Figure 3(a) Total rainfall accumulation vs. duration and (b) peak 15 min rainfall accumulation vs. duration for Arizona, California, Colorado and New Mexico. Colored dots and x symbols correspond to DF and noDF occurrences, respectively.

4 Methods

## 4.1 Models for predicting post-fire debris flow occurrence

This section describes the different models that will be evaluated for predicting the occurrence of post-fire debris flow (PFDF). Selection of the different models is based on criteria of model simplicity, data requirements and relevance to common practice.

### 4.1.1 Rainfall thresholds

Rainfall thresholds correspond to one of the simplest and most widely used approaches for predicting the occurrence of rainfall-induced mass movements such as shallow landslides and debris flows (Caine, 1980, Guzzetti et al., 2007, Cannon et al., 2011). Rainfall thresholds are commonly formulated as power-law relationships that link rainfall magnitude and duration characteristics, as in the following:

$\begin{array}{}\text{(1)}& E=\mathit{\alpha }{D}^{\mathit{\beta }},\end{array}$

where total event rainfall accumulation (E) is related to event duration (D). The intercept (α) and exponent (β) are parameters estimated from the available observations. In this case, the threshold (hereinafter ED threshold) provides the rainfall accumulation, above which a debris flow event will occur for a given duration. In this work, the parameter β was estimated according to the slope of log(E) vs. log(D) using least squares linear regression and considering only the events that resulted in debris flows. The full record (both DF and noDF events) was then used to identify the optimum value of parameter α. Details on the optimization of parameter α and the criteria used are discussed in Sect. 4.3.

### 4.1.2 Logistic regression

Another model that is frequently used for modeling the statistical likelihood of a binary response variable is the logistic regression (LR) model. In the western United States, LR models were first developed for DF prediction almost a decade ago (Rupert et al., 2008; Cannon et al., 2010) and are still used to date (Staley et al., 2016, 2017).

The probability of occurrence (P) of PFDF according to logistic regression is given as

$\begin{array}{}\text{(2)}& P=\frac{{e}^{x}}{\mathrm{1}+{e}^{x}},\end{array}$

where the link function x is modeled as a linear combination of one or more explanatory variables according to

$\begin{array}{}\text{(3)}& x=\mathit{\gamma }+{\mathit{\delta }}_{\mathrm{1}}{X}_{\mathrm{1}}+{\mathit{\delta }}_{\mathrm{2}}{X}_{\mathrm{2}}+\mathrm{\dots }+{\mathit{\delta }}_{n}{X}_{n},\end{array}$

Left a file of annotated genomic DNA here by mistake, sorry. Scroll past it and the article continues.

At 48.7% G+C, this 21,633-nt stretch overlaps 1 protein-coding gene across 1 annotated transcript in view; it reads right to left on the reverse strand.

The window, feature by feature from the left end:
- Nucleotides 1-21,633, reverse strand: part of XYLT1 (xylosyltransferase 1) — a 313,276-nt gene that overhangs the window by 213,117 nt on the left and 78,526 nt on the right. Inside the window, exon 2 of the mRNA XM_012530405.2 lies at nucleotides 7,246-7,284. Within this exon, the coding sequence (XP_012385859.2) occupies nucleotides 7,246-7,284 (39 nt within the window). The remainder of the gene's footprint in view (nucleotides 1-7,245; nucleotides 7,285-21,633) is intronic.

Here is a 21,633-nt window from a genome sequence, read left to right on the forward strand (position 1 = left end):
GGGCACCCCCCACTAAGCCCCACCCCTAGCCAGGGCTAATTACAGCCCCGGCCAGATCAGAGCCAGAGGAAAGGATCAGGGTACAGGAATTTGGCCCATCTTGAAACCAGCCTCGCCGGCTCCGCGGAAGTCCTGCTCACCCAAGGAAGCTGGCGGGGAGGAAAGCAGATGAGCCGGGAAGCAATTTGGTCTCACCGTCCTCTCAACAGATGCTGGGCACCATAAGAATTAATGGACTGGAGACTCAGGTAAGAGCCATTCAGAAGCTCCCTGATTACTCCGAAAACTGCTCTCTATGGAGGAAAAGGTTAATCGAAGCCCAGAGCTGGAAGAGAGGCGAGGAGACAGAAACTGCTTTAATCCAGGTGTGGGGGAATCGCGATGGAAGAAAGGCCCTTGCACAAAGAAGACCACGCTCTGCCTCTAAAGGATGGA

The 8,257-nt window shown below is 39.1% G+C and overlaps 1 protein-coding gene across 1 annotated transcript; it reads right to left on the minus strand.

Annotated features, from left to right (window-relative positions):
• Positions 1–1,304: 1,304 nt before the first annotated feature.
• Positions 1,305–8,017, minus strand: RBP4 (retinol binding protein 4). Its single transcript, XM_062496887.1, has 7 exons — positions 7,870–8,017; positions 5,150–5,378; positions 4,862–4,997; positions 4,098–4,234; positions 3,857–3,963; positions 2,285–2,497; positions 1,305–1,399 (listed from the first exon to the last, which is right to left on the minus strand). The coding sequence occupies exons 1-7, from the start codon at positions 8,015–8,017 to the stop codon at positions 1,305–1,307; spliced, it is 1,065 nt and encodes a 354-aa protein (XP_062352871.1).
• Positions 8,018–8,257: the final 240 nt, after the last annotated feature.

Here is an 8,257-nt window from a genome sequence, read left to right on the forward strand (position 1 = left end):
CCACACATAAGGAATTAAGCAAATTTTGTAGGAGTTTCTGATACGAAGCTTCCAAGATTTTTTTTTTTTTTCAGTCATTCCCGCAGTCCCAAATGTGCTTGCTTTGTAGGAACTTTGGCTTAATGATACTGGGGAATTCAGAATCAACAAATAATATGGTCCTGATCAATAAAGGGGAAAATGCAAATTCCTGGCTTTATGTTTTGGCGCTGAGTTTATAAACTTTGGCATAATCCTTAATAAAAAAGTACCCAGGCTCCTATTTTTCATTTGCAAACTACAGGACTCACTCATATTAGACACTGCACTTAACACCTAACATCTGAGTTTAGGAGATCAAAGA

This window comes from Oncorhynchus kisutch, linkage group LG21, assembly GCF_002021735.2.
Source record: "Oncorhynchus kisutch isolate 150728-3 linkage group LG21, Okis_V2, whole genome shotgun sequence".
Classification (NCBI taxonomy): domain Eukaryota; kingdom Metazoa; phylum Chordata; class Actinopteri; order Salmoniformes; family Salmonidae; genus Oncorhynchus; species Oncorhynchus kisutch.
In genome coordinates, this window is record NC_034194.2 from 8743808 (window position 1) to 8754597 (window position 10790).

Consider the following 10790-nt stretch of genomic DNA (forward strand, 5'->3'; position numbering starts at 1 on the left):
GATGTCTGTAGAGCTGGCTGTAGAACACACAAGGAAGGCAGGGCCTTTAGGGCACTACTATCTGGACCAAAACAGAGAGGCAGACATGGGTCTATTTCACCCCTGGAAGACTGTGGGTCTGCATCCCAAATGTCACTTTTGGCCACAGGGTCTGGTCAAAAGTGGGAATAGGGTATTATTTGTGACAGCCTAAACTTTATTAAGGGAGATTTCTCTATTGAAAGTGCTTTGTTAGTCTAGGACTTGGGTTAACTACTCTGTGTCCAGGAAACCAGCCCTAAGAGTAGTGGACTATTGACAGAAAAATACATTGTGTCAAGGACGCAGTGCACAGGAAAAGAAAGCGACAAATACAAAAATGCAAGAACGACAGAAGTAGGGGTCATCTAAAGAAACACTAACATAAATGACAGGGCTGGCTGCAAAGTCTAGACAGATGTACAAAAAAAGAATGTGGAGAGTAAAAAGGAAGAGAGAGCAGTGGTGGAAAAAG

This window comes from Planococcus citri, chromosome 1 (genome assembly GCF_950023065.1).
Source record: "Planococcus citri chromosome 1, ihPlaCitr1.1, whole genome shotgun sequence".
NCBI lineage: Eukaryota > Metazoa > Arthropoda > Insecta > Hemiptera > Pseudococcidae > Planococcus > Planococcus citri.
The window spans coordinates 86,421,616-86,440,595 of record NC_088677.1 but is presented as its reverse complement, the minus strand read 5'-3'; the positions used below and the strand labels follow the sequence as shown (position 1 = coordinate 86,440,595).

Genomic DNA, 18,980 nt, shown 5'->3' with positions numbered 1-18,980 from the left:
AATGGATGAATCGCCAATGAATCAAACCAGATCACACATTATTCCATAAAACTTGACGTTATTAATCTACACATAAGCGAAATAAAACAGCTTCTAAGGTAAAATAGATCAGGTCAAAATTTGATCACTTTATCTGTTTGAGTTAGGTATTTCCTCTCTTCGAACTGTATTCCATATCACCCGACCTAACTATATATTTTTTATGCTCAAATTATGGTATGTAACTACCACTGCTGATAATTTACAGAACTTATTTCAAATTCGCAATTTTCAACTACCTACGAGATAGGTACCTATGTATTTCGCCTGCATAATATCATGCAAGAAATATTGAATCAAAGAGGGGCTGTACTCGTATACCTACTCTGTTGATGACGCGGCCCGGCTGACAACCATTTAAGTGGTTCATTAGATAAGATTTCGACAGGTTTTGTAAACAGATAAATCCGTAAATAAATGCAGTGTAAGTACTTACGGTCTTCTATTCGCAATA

where Xn is the nth explanatory variable and γ and δn are parameters estimated from the observation data set. Selection of the explanatory variables is very crucial for successfully developing LR models. In this study, we adopted the latest LR model proposed by Staley et al. (2016, 2017), which can also be considered to be the state of the art for DF prediction in the western United States. After a thorough examination of several LR models, the authors of those works concluded that the most appropriate set of explanatory variables are

X1= max 15 min rainfall accumulation × proportion of upslope area burned at high or moderate severity with gradients $\ge \mathrm{23}{}^{\circ }$;
X2= max 15 min rainfall accumulation × average dNBR normalized by 1000;
X3= max 15 min rainfall accumulation × soil KF factor.

Based on this formulation, information on the maximum 15 min rainfall accumulation is used to weigh the other three parameters (upslope burned area, average dNBR and KF factor). Parameters γ and δn were estimated based on least squares regression. Specifically, the glmfit function of MATLAB software (version 2017b) was used to fit the binomial distribution to available data using the logit link function.

### 4.1.3 Random forest

Random forest (RF) is a nonparametric statistical technique that is based on the decision tree ensemble (i.e., forest) procedure for classification or regression (Breiman, 2001). Despite being a well-known algorithm with extensive use in other fields (e.g., medicine), there are not many examples of RF applications in hydrogeomorphic response studies and most of them deal with landslide susceptibility (e.g., Brenning, 2005; Vorpahl et al., 2012; Catani et al., 2013; Trigila, 2015). Some of the main advantages of RF algorithm are that it allows numerical and categorical variables to be mixed and it does not require any knowledge on the distribution of variables and the relationship between them. In this work, we used RStudio software and the R package randomForest (Liaw and Wiener, 2002) to develop the RF model for PFDF prediction.

For the selection of the most important variables for the RF model we tested several different scenarios of variable combinations. During that investigation, we found that the use of an extra categorical variable (named “region class” hereinafter) that is used to classify the data set into two geographic regions (i.e., within California and other) improves RF model performance and thus was included in the variables used for the RF development. Explanation for the importance of this regional distinction lies on the existence of a clear difference in the seasonality and subsequently rainfall characteristics between California and the other regions considered. From all the different combinations of variables tested, we identified two different models that we present and discuss in the work. The first model (RF-ED) was developed using the variables of rainfall accumulation, duration and region class. We consider it to be the one with minimum data requirements, given that only two rainfall variables and a region classification are used for the prediction. The second model (RF-all) is considered to be the data-demanding RF model and uses almost all available information on rainfall characteristics, burn severity, land surface properties, etc. Table 3 reports all the variables used in each model.